On Sept. 11, China’s Foreign Ministry, citing Japan’s “so-called legal actions” in the arrest of the captain of the Chinese fishing boat by Japanese authorities, announced postponement of the scheduled mid-September round of negotiations on the East China Sea.  Xinhua quoted Foreign Ministry Spokesperson Jiang Yu as saying “The Japanese side has ignored China’s repeated solemn representations and firm opposition and obstinately put the Chinese captain under arrest.” Jiang warned, “Japan … will reap as it has sown, if it continues to act recklessly.”

On Sept. 16, Foreign Ministry sources in Tokyo revealed that a Japan Air Self-Defense Force (JASDF) P3C had observed drilling equipment being transported to China’s offshore platform in the Chunxiao (Shirakaba) gas field.  Foreign Minister Okada told reporters that drilling activities had not been observed and that, in reply to a Japanese government inquiry, Beijing had informed Tokyo that what had been observed were actions to repair the platform.  Okada, however, made the point that if drilling activities were to begin, the actions would violate China’s commitments.  On the evening of Sept. 17, newly appointed Foreign Minister Maehara Seiji told reporters that, if drilling activities were confirmed, Japan would take “appropriate actions.”  Unidentified Foreign Ministry sources speculated that China had acted to increase pressure on Japan to release Captain Zhan, who was arrested in the fishing boat incident.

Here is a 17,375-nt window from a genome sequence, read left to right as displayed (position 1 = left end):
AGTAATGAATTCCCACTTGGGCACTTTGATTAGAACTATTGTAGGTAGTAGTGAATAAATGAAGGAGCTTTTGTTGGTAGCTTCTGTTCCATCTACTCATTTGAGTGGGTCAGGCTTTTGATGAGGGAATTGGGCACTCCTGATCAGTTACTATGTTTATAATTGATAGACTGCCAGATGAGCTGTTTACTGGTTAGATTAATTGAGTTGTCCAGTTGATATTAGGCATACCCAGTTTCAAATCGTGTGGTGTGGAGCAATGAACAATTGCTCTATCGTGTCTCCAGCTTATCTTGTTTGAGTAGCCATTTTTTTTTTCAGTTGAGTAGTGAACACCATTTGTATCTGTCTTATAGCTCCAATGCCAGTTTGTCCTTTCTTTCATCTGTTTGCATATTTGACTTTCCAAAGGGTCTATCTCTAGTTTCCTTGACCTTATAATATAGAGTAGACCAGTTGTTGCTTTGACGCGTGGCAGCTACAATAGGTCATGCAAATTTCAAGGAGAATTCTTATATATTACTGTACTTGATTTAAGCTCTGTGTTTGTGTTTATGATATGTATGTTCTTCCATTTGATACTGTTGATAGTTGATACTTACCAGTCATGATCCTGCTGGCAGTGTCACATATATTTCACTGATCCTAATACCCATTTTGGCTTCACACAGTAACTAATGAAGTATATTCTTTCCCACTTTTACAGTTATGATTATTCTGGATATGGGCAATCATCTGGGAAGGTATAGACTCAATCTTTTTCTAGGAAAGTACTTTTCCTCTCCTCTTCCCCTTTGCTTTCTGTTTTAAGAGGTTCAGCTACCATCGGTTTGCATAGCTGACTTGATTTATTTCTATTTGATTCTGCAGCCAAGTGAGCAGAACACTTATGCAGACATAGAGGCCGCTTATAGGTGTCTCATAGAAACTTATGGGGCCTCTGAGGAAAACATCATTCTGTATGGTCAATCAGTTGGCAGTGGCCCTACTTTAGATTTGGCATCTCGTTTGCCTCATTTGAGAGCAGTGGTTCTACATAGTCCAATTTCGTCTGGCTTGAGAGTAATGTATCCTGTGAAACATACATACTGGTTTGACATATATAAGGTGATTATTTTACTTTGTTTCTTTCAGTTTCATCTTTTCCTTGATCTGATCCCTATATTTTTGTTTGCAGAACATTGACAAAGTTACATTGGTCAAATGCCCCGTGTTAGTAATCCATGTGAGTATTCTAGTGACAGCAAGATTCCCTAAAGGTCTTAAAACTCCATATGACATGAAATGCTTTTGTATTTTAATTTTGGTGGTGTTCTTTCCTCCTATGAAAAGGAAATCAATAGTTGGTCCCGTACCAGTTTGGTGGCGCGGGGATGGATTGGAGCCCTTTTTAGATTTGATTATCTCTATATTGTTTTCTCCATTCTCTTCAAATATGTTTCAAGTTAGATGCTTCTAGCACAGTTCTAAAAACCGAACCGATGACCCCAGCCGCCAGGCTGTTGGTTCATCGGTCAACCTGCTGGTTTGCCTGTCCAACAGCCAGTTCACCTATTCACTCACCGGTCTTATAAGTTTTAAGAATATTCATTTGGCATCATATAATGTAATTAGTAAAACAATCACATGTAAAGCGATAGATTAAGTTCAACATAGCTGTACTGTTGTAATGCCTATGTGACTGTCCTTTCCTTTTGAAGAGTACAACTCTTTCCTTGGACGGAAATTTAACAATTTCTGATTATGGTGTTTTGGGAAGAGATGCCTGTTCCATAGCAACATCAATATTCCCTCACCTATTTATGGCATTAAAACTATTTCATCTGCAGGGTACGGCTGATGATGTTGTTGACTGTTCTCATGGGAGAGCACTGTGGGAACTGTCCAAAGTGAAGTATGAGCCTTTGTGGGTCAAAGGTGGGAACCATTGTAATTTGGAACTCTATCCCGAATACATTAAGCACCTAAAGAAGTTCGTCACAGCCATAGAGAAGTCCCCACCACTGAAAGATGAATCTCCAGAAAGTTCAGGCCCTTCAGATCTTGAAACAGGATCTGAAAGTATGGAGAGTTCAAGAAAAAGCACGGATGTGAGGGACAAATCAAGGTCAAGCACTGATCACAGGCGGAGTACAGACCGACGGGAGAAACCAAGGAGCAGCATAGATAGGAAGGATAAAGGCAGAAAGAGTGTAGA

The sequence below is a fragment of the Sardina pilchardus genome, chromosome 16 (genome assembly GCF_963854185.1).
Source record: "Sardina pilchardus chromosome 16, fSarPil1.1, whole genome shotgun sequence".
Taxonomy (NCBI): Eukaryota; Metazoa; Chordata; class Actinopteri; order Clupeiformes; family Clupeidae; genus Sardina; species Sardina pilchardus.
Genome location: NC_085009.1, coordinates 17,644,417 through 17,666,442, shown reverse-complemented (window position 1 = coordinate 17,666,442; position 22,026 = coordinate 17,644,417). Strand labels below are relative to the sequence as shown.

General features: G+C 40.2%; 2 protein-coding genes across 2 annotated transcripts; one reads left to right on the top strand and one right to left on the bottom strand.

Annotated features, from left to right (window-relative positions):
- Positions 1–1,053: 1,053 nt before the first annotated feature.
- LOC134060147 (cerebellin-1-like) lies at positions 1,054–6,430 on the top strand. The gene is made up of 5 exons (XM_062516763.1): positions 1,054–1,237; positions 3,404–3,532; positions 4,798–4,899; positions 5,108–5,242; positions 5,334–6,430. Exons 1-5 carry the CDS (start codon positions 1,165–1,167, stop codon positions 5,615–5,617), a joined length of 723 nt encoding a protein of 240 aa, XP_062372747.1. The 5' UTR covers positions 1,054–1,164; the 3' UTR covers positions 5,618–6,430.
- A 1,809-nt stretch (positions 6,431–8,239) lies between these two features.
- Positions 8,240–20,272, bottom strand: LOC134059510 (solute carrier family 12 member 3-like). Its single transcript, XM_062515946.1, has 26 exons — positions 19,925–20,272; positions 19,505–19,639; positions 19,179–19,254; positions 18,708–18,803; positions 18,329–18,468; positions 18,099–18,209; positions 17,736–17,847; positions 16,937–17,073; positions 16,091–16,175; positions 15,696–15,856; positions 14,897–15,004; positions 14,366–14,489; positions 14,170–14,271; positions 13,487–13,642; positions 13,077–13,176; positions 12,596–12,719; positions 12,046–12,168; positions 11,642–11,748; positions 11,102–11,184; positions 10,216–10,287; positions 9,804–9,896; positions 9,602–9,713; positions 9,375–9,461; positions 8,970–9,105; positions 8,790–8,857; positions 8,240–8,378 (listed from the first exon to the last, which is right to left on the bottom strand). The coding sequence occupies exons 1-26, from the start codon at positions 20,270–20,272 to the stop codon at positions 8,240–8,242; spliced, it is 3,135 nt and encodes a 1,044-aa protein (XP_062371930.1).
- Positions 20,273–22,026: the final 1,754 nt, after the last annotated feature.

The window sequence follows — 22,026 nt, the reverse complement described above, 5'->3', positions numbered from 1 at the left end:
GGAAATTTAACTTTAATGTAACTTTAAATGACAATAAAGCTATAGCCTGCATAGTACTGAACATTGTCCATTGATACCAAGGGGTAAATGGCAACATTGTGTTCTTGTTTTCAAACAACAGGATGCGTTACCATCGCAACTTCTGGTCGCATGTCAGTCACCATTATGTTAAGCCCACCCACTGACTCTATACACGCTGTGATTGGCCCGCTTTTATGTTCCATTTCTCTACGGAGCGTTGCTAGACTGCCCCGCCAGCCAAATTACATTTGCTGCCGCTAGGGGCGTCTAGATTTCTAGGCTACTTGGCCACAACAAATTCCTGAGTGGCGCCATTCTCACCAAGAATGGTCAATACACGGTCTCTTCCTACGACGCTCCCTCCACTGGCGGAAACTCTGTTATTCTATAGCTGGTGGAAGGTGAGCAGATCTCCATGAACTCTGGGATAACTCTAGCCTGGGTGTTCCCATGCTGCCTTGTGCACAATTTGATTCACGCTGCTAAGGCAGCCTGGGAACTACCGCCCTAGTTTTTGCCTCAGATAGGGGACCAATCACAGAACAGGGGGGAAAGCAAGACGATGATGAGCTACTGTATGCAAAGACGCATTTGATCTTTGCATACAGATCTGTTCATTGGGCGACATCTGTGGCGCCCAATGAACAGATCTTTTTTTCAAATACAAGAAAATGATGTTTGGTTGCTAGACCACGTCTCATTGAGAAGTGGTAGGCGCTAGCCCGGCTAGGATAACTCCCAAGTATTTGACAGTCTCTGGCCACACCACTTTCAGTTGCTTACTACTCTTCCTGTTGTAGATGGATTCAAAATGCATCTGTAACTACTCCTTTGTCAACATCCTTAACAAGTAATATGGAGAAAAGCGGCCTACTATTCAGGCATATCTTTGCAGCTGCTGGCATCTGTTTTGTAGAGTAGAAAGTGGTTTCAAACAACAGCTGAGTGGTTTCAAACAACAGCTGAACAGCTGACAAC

Meanwhile, in Beijing, Foreign Ministry spokesperson Jiang Yu told the media that China had “full sovereign rights and jurisdiction” over the gas field and that its activities were “reasonable and legitimate.” Jiang also confirmed that China had sent Fishery Administration ships into the East China Sea to protect Chinese fishermen and to “strengthen law-enforcement activities in our relevant waters to safeguard China’s maritime rights and interests.”

On Sept. 18, Prime Minister Kan met Foreign Minister Maehara, Chief Cabinet Secretary Sengoku and senior Foreign Ministry officials at his official residence to discuss actions Japan could take if China began drilling in the Chunxiao field.  The Japanese media reported that a plan for Japan to conduct its own drilling near the Chinese facility was under consideration.

Business and economics: rare earth